Yeti Media


Moving forward with the Rails asset pipeline

From Yeti dev Guillermo Iguaran:

One of the big changes with Rails 3.1 was the inclusion of the asset pipeline. With all the productivity benefits it brought, there’ve been some headaches. Here are some notes on how it’s improving and changing in Rails 4.0.

Extraction to plugin

In Rails 4.0, the asset pipeline has been extracted to a separate plugin, named sprockets-rails. This extraction has helped to the plugin to grow independently from Rails Core, and follow the Rails moves towards modularity. I’ve been leading the development of the new plugin since the initial extraction (which I also performed).


Since the sprockets-rails gem was extracted, we were able to start to support the latest versions of sprockets and we are working on keeping sprockets-rails updated with the latest features available in sprockets.

We’ve agreed to sync sprockets and sprockets-rails version numbering, and now sprockets-rails 2.x will be compatible with sprockets 2.x. The next major version of sprockets will be released the next year and will bring exciting features like source maps support. Sprockets-rails 3.0 will be compatible with sprockets 3.0 and hopefully will be released before the release of Rails 4.1.


The precompiling has been improved dramatically by Josh Peek. Now sprockets has built-in support for precompiling and generation of a manifest log (that now is saved as json instead of yaml). In sprockets-rails we are dropping the StacticCompiler class used for precompiling in favor of the methods provided by Manifest class of sprockets for pre-compilation.

Additionally we are removing support for “double-compiling” (digested and undigested assets simultaneously); now the value set config.assets.digest in production environment is respected during the precompiling process. That change will improve the performance of precompiling dramatically, and we will encourage people to keep their undigested assets in the public folder.

Configuration options

We are doing some tweaks to some of the configuration variables used for asset pipeline:

  • config.assets.enabled was deprecated. Assets pipeline is enabled by default and to disable it you should disable the loading of the sprockets-rails framework like any other framework in Rails. For reference check this gist.

  • config.assets.manifest has been removed; this option was rarely used and often misused. By default the assets manifest is saved in the same place as assets, in future versions of sprockets it’ll probably will be moved to another folder.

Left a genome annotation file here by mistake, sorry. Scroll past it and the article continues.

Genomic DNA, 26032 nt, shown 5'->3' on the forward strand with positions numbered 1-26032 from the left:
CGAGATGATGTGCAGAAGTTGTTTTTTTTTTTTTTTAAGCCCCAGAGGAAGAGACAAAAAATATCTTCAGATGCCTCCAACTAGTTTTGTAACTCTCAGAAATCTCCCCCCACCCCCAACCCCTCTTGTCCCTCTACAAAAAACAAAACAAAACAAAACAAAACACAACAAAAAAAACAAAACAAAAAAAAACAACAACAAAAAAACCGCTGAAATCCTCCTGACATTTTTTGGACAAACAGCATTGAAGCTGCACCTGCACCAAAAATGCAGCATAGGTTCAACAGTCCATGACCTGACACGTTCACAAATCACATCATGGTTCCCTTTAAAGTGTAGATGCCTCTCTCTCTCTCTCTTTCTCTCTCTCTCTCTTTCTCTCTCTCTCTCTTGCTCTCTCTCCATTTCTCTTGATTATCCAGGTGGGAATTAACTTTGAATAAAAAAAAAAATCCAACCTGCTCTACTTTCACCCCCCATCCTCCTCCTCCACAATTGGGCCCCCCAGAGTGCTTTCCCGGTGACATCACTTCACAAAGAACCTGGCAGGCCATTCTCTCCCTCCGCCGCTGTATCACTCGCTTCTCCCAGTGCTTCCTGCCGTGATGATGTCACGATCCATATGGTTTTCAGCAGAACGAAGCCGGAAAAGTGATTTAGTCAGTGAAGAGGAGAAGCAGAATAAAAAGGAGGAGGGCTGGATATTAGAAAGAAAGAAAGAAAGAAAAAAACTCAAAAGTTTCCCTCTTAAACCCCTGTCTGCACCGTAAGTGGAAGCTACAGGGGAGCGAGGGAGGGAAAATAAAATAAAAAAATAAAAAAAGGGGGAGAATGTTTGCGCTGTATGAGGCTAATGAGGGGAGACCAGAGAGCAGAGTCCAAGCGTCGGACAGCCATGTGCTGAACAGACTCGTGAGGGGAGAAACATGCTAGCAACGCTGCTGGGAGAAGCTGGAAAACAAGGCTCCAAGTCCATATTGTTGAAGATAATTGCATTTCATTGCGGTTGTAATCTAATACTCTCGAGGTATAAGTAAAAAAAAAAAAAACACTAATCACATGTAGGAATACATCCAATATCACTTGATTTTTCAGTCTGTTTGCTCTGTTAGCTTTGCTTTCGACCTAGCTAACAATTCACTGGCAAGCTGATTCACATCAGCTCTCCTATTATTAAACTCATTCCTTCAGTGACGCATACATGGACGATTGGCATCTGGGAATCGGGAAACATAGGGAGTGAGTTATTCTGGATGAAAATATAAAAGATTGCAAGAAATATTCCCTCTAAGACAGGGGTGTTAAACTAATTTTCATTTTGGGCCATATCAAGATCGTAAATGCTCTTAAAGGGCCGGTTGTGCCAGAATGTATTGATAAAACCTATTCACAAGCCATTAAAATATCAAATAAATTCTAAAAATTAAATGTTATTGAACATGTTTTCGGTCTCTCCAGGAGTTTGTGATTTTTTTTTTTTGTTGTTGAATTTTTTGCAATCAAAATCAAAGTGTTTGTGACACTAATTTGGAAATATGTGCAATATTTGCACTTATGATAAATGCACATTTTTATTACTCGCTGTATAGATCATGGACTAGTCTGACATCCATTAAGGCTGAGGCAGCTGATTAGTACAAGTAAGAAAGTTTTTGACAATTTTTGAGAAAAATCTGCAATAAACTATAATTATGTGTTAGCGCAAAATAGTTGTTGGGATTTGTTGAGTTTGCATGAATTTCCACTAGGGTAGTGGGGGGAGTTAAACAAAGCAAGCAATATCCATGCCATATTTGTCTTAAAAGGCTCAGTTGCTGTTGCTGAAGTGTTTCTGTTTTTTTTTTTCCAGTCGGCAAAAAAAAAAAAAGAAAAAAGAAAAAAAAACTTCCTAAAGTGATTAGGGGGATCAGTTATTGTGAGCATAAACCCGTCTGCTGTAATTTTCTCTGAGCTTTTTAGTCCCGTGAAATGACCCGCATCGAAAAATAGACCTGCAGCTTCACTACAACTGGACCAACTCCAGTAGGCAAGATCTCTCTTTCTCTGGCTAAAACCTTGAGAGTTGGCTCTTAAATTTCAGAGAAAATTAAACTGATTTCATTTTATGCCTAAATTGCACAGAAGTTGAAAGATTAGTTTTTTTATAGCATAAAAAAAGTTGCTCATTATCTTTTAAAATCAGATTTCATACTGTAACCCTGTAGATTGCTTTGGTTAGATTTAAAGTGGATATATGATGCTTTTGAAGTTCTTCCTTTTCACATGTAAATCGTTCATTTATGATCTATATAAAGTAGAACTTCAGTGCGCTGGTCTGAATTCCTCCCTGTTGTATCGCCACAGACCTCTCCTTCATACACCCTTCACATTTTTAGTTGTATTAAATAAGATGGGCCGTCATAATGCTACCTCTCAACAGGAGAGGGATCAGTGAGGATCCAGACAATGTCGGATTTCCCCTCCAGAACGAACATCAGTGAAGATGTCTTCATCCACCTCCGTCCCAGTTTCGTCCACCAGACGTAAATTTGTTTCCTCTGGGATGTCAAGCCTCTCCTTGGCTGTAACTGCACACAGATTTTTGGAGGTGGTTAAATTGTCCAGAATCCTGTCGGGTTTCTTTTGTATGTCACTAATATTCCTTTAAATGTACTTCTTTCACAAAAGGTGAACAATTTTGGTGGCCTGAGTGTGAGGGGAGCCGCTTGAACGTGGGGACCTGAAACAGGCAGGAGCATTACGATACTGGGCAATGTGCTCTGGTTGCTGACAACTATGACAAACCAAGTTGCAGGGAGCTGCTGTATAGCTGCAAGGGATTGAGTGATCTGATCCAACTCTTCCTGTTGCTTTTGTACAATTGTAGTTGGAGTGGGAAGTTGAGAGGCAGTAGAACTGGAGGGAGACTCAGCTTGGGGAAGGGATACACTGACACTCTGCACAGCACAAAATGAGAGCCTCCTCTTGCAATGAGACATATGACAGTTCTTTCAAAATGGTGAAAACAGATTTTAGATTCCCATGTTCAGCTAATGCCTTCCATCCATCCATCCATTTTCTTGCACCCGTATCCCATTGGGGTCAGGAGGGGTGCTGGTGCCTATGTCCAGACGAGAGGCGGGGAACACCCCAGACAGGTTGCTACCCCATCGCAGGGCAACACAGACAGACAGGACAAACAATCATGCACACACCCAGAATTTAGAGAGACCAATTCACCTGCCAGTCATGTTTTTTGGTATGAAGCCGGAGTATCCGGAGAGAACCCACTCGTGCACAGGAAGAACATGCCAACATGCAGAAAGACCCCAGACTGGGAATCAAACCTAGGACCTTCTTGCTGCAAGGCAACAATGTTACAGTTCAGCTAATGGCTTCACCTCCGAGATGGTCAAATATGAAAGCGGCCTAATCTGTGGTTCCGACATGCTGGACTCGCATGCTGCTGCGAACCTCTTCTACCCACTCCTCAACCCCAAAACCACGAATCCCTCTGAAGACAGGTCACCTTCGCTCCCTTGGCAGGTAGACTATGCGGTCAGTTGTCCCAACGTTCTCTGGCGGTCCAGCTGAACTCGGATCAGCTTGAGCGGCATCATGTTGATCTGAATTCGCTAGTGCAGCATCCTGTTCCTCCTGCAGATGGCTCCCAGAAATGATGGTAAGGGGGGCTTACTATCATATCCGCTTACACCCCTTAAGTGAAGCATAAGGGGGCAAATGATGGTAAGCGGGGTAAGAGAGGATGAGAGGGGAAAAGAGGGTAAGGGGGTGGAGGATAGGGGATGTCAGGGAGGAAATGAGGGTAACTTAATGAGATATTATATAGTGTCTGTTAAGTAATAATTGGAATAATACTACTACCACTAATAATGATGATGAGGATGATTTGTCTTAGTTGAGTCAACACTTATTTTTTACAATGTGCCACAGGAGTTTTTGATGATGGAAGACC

• config.assets.cache has changed its default value: now the default cache store (placed in tmp/cache/assets) isn’t shared between different environments. In Rails 3.x if you test in the browser, then run integration tests, then test in the browser browser, it blows away the cache at every change. In Rails 4.0 this won’t a problem anymore, since the cache used during integration tests running will be different than the cache used while you test on browsers.

  • config.assets.logger has been removed. Now sprockets is logging more silently, using debug level by default. If you still want to use a different logger set it with Rails.application.assets.logger =

Asset Tags Helpers

Josh Peek has refactored the code of all the assets tags helpers. Now the helpers are independent from ActionView helpers. This will make to the code easier to maintain and now it’s easier for users to track and debug errors related to assets tags helpers.


The performance for assets compiling has been improved drastically. Precompiling in most of the projects is requiring a couple of seconds instead of several seconds or minutes. For example, in a single application with multiple js and css assets:


% time rake assets:precompile rake assets:precompile

8.06s user 0.85s system 95% cpu 9.339 total


% time rake assets:precompile rake assets:precompile

1.42s user 0.32s system 99% cpu 1.752 total

Nathan Broadbent is doing further work to optimize the precompiling even more, in how it detects changes in assets. There is an open pull request to merge his changes in sprockets and sprockets-rails. You can test his work right now with the turbo-sprockets-rails3 gem.

More updates on the good stuff on the way in Rails 4.0 coming soon.